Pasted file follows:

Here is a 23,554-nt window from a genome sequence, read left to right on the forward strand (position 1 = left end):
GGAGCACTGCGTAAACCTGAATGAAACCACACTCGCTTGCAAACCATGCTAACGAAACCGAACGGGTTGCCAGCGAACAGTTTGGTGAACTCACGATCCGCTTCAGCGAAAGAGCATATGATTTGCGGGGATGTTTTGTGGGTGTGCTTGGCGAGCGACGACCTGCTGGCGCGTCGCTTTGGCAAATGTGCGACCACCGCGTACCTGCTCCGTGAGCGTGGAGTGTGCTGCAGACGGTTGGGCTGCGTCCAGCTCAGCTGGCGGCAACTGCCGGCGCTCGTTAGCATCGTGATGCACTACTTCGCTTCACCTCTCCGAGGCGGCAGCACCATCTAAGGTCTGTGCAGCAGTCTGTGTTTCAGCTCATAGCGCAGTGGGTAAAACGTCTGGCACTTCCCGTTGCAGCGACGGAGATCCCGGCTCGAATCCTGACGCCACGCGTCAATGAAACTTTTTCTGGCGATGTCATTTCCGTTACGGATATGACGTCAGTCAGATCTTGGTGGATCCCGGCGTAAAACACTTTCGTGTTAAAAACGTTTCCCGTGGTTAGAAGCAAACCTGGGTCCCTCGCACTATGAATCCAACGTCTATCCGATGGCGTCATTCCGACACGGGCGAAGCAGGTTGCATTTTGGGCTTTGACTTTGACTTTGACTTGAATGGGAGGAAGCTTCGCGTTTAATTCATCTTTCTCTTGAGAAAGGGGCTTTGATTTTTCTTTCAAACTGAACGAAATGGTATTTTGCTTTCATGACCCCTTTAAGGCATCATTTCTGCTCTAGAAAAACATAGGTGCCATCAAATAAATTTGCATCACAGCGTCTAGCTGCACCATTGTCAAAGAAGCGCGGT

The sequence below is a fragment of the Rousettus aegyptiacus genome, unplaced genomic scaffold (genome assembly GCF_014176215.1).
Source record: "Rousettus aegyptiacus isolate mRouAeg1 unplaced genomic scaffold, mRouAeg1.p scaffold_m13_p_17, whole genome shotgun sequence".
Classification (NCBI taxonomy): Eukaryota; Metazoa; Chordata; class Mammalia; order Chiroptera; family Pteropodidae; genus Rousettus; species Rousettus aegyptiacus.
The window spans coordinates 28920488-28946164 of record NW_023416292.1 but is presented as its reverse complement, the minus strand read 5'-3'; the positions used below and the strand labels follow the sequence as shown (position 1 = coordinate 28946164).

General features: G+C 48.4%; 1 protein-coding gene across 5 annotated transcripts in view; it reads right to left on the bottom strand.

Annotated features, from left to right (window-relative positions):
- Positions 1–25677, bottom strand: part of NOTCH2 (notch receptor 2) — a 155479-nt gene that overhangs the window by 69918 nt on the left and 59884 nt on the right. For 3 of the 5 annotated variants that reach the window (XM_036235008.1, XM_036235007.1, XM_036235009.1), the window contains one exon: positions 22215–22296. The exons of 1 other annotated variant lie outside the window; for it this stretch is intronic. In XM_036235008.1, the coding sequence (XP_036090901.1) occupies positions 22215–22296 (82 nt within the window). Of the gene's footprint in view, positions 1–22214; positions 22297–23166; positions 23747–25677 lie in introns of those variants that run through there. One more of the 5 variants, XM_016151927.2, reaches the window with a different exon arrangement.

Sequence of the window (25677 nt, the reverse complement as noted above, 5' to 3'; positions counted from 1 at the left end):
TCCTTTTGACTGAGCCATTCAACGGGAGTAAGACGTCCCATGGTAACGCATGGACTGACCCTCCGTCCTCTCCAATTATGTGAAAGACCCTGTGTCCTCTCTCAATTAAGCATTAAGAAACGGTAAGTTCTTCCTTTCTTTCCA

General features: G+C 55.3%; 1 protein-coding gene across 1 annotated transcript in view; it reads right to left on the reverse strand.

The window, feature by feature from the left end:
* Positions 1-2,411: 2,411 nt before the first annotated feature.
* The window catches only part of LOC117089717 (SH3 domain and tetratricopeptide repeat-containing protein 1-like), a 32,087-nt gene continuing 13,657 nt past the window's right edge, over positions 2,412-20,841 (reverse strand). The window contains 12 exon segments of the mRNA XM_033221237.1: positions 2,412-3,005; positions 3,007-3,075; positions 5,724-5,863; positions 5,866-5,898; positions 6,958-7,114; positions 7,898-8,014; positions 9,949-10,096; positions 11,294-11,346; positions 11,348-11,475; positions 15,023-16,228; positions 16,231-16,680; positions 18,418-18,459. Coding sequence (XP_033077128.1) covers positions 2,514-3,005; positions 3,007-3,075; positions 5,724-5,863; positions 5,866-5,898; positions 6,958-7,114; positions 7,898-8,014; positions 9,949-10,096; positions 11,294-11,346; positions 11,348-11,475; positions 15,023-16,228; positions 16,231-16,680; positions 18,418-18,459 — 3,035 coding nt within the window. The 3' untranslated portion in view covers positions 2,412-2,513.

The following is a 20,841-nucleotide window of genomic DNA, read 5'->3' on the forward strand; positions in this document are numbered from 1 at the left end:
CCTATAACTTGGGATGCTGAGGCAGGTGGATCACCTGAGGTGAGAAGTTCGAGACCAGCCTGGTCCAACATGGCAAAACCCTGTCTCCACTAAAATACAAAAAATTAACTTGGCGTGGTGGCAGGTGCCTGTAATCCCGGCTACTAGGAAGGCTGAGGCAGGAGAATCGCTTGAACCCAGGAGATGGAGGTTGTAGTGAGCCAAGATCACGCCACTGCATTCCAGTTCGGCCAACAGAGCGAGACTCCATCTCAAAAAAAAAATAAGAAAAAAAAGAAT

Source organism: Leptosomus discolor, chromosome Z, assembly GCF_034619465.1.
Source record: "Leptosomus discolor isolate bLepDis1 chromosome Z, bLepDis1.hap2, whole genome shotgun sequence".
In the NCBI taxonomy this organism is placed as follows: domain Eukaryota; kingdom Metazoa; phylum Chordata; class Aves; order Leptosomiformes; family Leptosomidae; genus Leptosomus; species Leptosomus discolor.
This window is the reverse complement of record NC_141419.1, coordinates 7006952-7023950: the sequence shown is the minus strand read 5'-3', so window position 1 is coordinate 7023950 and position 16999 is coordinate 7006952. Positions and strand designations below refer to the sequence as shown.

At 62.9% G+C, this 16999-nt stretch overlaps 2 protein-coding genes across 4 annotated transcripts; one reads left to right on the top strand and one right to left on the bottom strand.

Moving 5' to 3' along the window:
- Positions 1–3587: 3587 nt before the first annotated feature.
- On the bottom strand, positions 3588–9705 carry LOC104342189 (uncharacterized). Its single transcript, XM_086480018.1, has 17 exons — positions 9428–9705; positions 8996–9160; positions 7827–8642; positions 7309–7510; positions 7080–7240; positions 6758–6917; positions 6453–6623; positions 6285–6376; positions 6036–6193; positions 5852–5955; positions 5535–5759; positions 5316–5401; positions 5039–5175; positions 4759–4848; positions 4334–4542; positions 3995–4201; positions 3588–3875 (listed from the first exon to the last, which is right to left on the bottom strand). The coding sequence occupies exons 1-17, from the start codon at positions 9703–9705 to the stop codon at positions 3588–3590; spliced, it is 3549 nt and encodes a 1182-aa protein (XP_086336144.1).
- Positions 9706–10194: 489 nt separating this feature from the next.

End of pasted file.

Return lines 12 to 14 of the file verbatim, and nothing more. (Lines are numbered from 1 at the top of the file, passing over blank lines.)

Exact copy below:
General features: G+C 55.3%; 1 protein-coding gene across 1 annotated transcript in view; it reads right to left on the reverse strand.

The window, feature by feature from the left end:
* Positions 1-2,411: 2,411 nt before the first annotated feature.